On-package GPU and Graphics Turbo

Arrandale and Clarkdale are two-die packages. There's the 32nm CPU die and next to it is a 45nm DirectX 10 GPU die (no DX11 support until possibly Larrabee).

This isn't Larrabee (yet), it's a direct descendent of the graphics in G45. While G45 was built on a 65nm process, the 'dale graphics is built on a 45nm process.

The smaller transistors enable much higher performance. While G45 had 10 shader cores, the 'dale GPU increases that to 12. A number of performance limiting issues have now been resolved, so we should see much more competitive performance from Intel's graphics.

The memory controller has been moved off of the CPU die and is on the GPU die instead. It's still on-package so you get decently low latencies, but it shouldn't technically be as low as on Lynnfield. This is a temporary problem that fixes itself once the CPU/GPU are on the same die with Sandy Bridge.

Sandy Bridge brings on-die graphics

I've already explained turbo mode quite a bit so I won't rehash it here. The technology basically allows you to run your CPU at the fastest possible frequency regardless of how many cores are active. Westmere has this.

Arrandale will support graphics turbo modes, while Clarkdale won't. Clarkdale graphics is already running as fast as possible regardless of TDP.

If the GPU demand is higher than the CPU demand, the CPU will allocate more of its TDP to the GPU and vice versa.

AES-NI: Encryption/Decryption Acceleration Quad Core Performance From Two Cores?


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  • MonkeyPaw - Friday, September 25, 2009 - link

    Yeah, every new iteration of Intel graphics is always promised to be fully functional and competitive. Yet every time, they aren't. Their IGPs ship with stuff disabled or not supported by drivers. 3D is a joke thanks to what has to be a one-man driver team. 2D usually works great, but that was mastered that almost a decade ago. I really don't have high expectations of Larribee. From what I gather, it will require a 6 pin and an 8 pin power connector, and all Intel can do is show it raytracing QuakeWars. Raytracing is great, but developers are not going to abandon rasterization as long as game consoles use it! Reply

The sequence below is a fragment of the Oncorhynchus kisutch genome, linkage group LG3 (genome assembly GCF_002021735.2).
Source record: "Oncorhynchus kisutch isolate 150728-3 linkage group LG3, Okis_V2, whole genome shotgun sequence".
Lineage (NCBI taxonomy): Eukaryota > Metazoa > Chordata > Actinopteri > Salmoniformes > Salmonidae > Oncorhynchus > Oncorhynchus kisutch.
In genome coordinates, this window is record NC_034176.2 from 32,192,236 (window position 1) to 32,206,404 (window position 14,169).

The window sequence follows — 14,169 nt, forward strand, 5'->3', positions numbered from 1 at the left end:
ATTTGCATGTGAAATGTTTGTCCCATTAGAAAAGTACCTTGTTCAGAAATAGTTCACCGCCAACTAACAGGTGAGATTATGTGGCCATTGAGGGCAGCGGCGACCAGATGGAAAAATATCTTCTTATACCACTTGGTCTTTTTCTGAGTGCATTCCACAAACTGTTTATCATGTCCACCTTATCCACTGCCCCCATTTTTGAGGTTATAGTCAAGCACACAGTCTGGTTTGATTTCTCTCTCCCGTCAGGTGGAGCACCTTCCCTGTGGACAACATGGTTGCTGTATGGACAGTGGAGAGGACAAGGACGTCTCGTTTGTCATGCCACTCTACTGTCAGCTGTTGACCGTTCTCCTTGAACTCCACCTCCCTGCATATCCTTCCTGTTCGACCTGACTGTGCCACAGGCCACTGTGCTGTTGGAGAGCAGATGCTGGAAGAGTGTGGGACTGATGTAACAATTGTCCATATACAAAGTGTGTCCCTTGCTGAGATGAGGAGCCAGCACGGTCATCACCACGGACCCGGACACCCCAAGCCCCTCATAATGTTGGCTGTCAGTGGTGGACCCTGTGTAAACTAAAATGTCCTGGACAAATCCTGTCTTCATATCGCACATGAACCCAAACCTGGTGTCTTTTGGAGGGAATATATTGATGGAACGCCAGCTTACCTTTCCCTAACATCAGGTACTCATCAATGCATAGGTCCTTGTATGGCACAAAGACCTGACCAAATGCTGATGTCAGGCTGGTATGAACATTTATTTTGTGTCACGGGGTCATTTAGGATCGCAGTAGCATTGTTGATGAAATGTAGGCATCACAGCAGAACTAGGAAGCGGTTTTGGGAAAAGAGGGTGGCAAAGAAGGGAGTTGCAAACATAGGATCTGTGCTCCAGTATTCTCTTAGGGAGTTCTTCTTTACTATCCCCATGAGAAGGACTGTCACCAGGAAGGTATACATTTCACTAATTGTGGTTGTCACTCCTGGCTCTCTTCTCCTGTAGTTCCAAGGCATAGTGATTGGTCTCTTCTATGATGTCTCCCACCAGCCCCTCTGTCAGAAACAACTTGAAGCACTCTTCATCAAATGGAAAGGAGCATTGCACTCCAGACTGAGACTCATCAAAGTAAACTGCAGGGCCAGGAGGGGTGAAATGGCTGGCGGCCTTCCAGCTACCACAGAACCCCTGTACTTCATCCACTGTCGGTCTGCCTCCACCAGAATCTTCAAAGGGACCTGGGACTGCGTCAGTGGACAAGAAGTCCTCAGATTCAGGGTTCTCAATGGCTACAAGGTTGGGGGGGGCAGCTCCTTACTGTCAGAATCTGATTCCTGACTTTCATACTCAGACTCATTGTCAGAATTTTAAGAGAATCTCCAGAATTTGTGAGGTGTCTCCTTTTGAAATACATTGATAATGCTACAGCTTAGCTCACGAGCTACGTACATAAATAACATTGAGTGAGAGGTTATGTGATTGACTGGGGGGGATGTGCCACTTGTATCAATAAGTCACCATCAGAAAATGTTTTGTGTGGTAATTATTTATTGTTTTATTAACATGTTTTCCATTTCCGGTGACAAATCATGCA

• Camikazi - Saturday, September 26, 2009 - link

    Intel BoxStation i3720, featuring Larrabee raytracing and i3 CPU, coming soon! That would take care of rasterization :P Reply
  • Ben90 - Thursday, September 24, 2009 - link

    Yea its fairly annoying; especially in the forums when people arnt the most educated that there is a difference...

    I would love to be the person at intel responsible for creating their tick/tock drawings, must be the easiest, most secure job in the world...

    Intel: Drawing boy! we need another tick tock picture now!
    Drawing boy: Howbout we put some overlapping semi-circles
    Intel:Perfect! That will work for another 2 weeks
  • Griswold - Friday, September 25, 2009 - link

    What happened to the original tick-tock drawing boy? The one way back in 2006 who made that penis shaped tick-tock pattern - was he fired? Reply
  • kiwik - Wednesday, November 11, 2009 - link

    You mean these tick-tock drawings?
  • VooDooAddict - Saturday, September 26, 2009 - link

    He went to work for Disney. Reply
  • MadMan007 - Friday, September 25, 2009 - link

    Pat Gaysinger decided to go to a different company. Reply
  • the zorro - Friday, September 25, 2009 - link

    these days the tic-toc seems more like a tic tac. Reply
  • AnnonymousCoward - Friday, September 25, 2009 - link

    hilarious Reply
  • mdbusa - Thursday, September 24, 2009 - link

    the clarkdale processor includes nehelem and westmere features--
    that really clears things up for me.

    The problem is that when we go to buy a pc all we see is a processor name--i7 , i5, blah blah


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